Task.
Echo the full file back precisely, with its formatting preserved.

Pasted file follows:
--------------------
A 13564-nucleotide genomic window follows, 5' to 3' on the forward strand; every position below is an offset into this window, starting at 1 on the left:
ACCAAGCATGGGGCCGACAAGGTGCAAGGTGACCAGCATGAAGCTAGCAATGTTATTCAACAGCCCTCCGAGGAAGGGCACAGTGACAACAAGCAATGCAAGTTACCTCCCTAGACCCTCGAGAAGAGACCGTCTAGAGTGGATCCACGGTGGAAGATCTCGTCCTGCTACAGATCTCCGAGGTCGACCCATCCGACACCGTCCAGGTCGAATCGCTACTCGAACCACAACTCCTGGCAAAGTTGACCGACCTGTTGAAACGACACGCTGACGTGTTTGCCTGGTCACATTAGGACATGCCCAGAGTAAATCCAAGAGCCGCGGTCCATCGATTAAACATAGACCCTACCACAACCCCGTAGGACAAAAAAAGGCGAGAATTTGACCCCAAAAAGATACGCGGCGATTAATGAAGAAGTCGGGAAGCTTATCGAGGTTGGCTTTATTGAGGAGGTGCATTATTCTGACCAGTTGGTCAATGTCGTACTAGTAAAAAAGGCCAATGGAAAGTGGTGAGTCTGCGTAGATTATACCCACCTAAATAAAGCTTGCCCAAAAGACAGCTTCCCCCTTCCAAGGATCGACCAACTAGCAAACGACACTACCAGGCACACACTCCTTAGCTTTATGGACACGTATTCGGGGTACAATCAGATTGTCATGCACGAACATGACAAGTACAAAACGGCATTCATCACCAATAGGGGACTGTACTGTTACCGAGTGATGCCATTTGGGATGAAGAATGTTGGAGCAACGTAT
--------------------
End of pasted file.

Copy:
A 13564-nucleotide genomic window follows, 5' to 3' on the forward strand; every position below is an offset into this window, starting at 1 on the left:
ACCAAGCATGGGGCCGACAAGGTGCAAGGTGACCAGCATGAAGCTAGCAATGTTATTCAACAGCCCTCCGAGGAAGGGCACAGTGACAACAAGCAATGCAAGTTACCTCCCTAGACCCTCGAGAAGAGACCGTCTAGAGTGGATCCACGGTGGAAGATCTCGTCCTGCTACAGATCTCCGAGGTCGACCCATCCGACACCGTCCAGGTCGAATCGCTACTCGAACCACAACTCCTGGCAAAGTTGACCGACCTGTTGAAACGACACGCTGACGTGTTTGCCTGGTCACATTAGGACATGCCCAGAGTAAATCCAAGAGCCGCGGTCCATCGATTAAACATAGACCCTACCACAACCCCGTAGGACAAAAAAAGGCGAGAATTTGACCCCAAAAAGATACGCGGCGATTAATGAAGAAGTCGGGAAGCTTATCGAGGTTGGCTTTATTGAGGAGGTGCATTATTCTGACCAGTTGGTCAATGTCGTACTAGTAAAAAAGGCCAATGGAAAGTGGTGAGTCTGCGTAGATTATACCCACCTAAATAAAGCTTGCCCAAAAGACAGCTTCCCCCTTCCAAGGATCGACCAACTAGCAAACGACACTACCAGGCACACACTCCTTAGCTTTATGGACACGTATTCGGGGTACAATCAGATTGTCATGCACGAACATGACAAGTACAAAACGGCATTCATCACCAATAGGGGACTGTACTGTTACCGAGTGATGCCATTTGGGATGAAGAATGTTGGAGCAACGTAT